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Crushing and Chipping

Crushing is the first phase of the shredding process of large “green” wood, that still has a certain percentage of water and resins inside. It applies to both virgin wood i.e. wood coming from wood felling and recycled wood from the so-called “urban forests”. Whole pallets, large reels and portions of doors can go into primary crushers.

Chipping is always a form of primary grinding, but it is based on knives instead of hammers as in the case of shredding. Wood chips are a product reduced to workable sizes using cutting (instead of crushing) to be subsequently processed for the production of wood panels of the PB, LSB or MDF type. Chipping is also applied to wood logs or, rarely, to recycled wood and may also be applied to primary wood of smaller size as opposed to wood shredded using crushers.

Refining is the process that reduces material into chips, particles or flakes, i.e. particles with a well-defined thickness, sizes suitable for the creation of layers of particleboards, pallet blocks or also pellets.


How a crusher operates

Crushers shred wood through rotors which in most cases are fitted with clubs. This is the reason why they are also called “hammer mills”.

Crushers may be equipped with one rotor only (single-rotor) as in the case of the TIGER, or with two rotors as in the case of the ALLIGATORThey may also be fitted with blades to shred brushwood that would be difficult to reduce in size using hammers. This is the case of the TIGER-K crusher (where K stands for Knife).


How a chipper operates

Through knives, chippers reduce wood logs into a myriad of small pieces of rather regular sizes, typically rectangular with a relatively constant thickness (depending on the feed of the incoming material).  This is the reason why they are also called “knife mills”.

Chippers may be mobile as in the case of the MOBILE CHIPPER MCU  operated by a diesel engine, or fixed but still knife-based as in the case of the DRUM CHIPPER MTG.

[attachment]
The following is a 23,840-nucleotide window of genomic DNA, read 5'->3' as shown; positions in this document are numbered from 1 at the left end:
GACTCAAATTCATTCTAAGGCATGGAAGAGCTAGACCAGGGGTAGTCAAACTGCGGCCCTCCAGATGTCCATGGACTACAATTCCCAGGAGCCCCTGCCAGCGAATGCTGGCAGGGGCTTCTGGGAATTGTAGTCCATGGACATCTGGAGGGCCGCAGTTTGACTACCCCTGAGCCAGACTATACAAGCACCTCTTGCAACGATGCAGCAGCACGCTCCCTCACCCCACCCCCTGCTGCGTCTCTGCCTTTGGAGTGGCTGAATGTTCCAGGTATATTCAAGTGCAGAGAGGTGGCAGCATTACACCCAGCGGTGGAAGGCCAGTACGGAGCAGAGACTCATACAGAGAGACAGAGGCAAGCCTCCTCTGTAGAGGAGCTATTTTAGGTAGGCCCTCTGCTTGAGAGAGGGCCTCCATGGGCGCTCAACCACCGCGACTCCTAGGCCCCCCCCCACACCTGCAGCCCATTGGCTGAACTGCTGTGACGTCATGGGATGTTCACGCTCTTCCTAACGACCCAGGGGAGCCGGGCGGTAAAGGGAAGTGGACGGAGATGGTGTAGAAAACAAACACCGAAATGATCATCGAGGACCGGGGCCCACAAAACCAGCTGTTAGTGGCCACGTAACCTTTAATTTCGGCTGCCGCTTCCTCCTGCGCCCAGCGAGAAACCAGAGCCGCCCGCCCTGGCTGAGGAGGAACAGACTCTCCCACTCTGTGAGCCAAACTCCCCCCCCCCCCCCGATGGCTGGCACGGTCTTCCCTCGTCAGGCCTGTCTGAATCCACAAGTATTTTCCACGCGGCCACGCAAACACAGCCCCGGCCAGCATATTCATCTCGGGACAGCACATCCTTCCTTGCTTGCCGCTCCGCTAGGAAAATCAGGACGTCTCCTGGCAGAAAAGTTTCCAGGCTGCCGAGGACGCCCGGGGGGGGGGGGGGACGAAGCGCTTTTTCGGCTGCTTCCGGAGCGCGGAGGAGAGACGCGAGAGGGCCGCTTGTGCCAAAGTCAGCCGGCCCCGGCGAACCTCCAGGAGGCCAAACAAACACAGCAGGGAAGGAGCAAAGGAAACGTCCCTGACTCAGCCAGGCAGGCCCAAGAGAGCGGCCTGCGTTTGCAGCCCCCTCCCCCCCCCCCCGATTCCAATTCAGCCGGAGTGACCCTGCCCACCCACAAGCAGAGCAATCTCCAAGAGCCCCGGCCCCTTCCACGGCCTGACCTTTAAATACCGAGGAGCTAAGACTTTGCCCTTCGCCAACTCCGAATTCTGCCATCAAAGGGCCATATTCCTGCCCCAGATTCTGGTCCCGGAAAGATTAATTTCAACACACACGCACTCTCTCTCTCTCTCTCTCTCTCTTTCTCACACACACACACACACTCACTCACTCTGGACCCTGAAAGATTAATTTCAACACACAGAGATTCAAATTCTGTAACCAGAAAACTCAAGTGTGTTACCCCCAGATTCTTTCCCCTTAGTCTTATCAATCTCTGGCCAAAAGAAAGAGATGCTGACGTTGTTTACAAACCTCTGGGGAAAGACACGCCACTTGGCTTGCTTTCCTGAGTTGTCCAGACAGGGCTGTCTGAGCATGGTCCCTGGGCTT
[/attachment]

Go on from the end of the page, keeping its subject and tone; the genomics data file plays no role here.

The RMG re-chippers are a separate category compared to chippers, as they are in fact small chippers that recover oversize pieces from recycled material.


How a refiner operates

In refiners, wood chips (generally sized 50 mm) are further chopped into sizes deemed workable for panels (typically less than 10 mm).

The use of a hammer refiner such as the HAMMERMILL FALCON or of a knife refiner such as the RCG or SRC  machines depends on the product needed, i.e. the accuracy of the shape and the thickness required. Through a knife-based cutting process, the RCG or SRC KRFs, thanks to a precise gap, generate an elongated particle (flake) with a reduced and constant thickness that is optimal for particleboards. The FALCON, through hammers and fine mesh screens, generates a less elongated particle with varying thickness that is not optimal for PB, but excellent for pellets and pellet blocks (isotropic materials without particular mechanical flexural properties).

There are also other particular machines that generate fibre from wood chips called defibrators and the STRANDER SDG that, through a disc, generates scales for OSB from logs.


Difference between crushing, grinding and refining

A crusher reduces through hammers, a chipper through knife-cutting. However, the common feature is that they are unable to generate small-sized material suitable for resin coating and panel formation from very large material (preferably processed by hammer mills) in just one single step. In this case, in fact, refiners are used, i.e. special knife mills also called Knife Ring Flakers.

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